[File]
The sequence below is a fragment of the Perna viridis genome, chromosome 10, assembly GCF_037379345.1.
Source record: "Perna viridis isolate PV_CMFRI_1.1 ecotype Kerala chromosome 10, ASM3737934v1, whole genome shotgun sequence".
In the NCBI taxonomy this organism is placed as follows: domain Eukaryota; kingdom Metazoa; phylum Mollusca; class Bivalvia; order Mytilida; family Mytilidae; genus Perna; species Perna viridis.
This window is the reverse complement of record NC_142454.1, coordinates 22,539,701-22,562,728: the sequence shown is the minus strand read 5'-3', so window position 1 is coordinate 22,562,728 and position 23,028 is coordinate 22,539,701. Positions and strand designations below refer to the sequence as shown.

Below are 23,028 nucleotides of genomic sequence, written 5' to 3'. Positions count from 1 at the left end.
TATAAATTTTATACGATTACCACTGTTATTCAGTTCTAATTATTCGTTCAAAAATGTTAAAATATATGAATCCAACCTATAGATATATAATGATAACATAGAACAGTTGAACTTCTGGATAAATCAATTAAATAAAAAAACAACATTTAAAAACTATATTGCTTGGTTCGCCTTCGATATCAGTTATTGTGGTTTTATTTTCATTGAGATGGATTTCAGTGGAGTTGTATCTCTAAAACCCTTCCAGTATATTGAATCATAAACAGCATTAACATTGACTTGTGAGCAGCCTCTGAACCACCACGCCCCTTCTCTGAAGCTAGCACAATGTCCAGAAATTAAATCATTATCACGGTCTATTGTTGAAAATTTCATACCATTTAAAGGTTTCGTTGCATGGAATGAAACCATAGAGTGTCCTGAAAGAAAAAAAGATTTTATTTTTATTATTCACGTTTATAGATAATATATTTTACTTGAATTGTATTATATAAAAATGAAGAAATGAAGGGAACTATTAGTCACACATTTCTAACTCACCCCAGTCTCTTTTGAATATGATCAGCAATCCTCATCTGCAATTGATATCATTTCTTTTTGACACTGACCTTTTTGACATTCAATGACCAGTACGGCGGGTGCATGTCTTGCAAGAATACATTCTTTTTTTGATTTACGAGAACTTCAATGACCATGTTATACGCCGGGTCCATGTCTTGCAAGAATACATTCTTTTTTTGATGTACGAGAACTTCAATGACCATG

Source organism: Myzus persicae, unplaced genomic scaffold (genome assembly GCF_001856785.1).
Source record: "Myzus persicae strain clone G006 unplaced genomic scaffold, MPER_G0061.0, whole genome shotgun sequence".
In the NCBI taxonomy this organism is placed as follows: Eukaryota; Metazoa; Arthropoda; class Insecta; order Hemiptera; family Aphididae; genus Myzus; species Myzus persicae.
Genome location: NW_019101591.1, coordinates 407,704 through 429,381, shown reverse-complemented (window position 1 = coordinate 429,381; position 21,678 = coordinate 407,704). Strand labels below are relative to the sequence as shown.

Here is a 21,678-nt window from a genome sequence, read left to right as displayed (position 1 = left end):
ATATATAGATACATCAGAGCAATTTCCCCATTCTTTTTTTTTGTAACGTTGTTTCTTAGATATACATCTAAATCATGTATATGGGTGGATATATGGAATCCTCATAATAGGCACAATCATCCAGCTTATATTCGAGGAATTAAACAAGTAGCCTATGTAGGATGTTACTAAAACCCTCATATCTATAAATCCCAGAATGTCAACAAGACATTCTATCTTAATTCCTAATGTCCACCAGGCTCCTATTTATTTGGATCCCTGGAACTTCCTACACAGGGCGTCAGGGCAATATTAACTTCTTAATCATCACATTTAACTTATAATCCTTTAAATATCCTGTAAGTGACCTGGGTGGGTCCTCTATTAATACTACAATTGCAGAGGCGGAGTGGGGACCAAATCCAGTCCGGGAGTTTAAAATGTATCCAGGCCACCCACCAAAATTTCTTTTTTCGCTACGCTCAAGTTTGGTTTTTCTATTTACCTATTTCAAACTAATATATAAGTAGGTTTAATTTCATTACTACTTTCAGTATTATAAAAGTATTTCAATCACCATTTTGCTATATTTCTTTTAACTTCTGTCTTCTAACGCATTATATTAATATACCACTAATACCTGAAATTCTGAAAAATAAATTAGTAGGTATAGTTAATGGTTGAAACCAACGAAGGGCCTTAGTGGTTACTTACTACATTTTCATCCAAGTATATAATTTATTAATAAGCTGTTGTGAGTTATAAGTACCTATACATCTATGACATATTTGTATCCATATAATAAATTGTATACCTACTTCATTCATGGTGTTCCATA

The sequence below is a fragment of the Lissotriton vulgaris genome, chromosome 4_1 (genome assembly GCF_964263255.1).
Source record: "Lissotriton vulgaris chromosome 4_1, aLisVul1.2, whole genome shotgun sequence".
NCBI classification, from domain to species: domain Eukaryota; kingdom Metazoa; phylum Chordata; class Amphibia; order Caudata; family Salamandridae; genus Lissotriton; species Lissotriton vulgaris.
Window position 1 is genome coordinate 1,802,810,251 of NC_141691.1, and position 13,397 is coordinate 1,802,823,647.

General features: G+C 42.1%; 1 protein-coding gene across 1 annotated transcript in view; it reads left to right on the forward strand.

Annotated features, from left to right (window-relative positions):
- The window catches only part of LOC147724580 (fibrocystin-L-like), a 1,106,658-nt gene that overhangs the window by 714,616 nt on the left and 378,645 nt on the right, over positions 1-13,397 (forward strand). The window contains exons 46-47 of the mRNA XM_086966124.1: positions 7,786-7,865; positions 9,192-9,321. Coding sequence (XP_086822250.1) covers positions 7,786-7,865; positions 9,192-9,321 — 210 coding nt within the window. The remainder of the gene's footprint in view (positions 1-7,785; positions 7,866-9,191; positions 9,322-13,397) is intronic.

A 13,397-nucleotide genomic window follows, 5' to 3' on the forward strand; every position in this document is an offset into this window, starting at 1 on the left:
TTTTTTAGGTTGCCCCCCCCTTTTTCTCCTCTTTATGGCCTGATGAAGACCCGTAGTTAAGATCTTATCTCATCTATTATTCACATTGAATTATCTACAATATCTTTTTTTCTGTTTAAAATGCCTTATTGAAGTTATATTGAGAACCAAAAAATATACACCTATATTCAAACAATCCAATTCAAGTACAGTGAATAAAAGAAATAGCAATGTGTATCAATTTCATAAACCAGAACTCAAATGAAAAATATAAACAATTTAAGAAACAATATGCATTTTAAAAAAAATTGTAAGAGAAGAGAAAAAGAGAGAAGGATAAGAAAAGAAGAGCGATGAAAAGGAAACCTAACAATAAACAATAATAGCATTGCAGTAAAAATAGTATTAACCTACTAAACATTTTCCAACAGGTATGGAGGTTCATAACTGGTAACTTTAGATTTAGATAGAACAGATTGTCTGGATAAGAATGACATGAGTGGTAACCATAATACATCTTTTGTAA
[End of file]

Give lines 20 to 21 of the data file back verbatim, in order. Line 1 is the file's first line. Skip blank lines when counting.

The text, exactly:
A 13,397-nucleotide genomic window follows, 5' to 3' on the forward strand; every position in this document is an offset into this window, starting at 1 on the left:
TTTTTTAGGTTGCCCCCCCCTTTTTCTCCTCTTTATGGCCTGATGAAGACCCGTAGTTAAGATCTTATCTCATCTATTATTCACATTGAATTATCTACAATATCTTTTTTTCTGTTTAAAATGCCTTATTGAAGTTATATTGAGAACCAAAAAATATACACCTATATTCAAACAATCCAATTCAAGTACAGTGAATAAAAGAAATAGCAATGTGTATCAATTTCATAAACCAGAACTCAAATGAAAAATATAAACAATTTAAGAAACAATATGCATTTTAAAAAAAATTGTAAGAGAAGAGAAAAAGAGAGAAGGATAAGAAAAGAAGAGCGATGAAAAGGAAACCTAACAATAAACAATAATAGCATTGCAGTAAAAATAGTATTAACCTACTAAACATTTTCCAACAGGTATGGAGGTTCATAACTGGTAACTTTAGATTTAGATAGAACAGATTGTCTGGATAAGAATGACATGAGTGGTAACCATAATACATCTTTTGTAA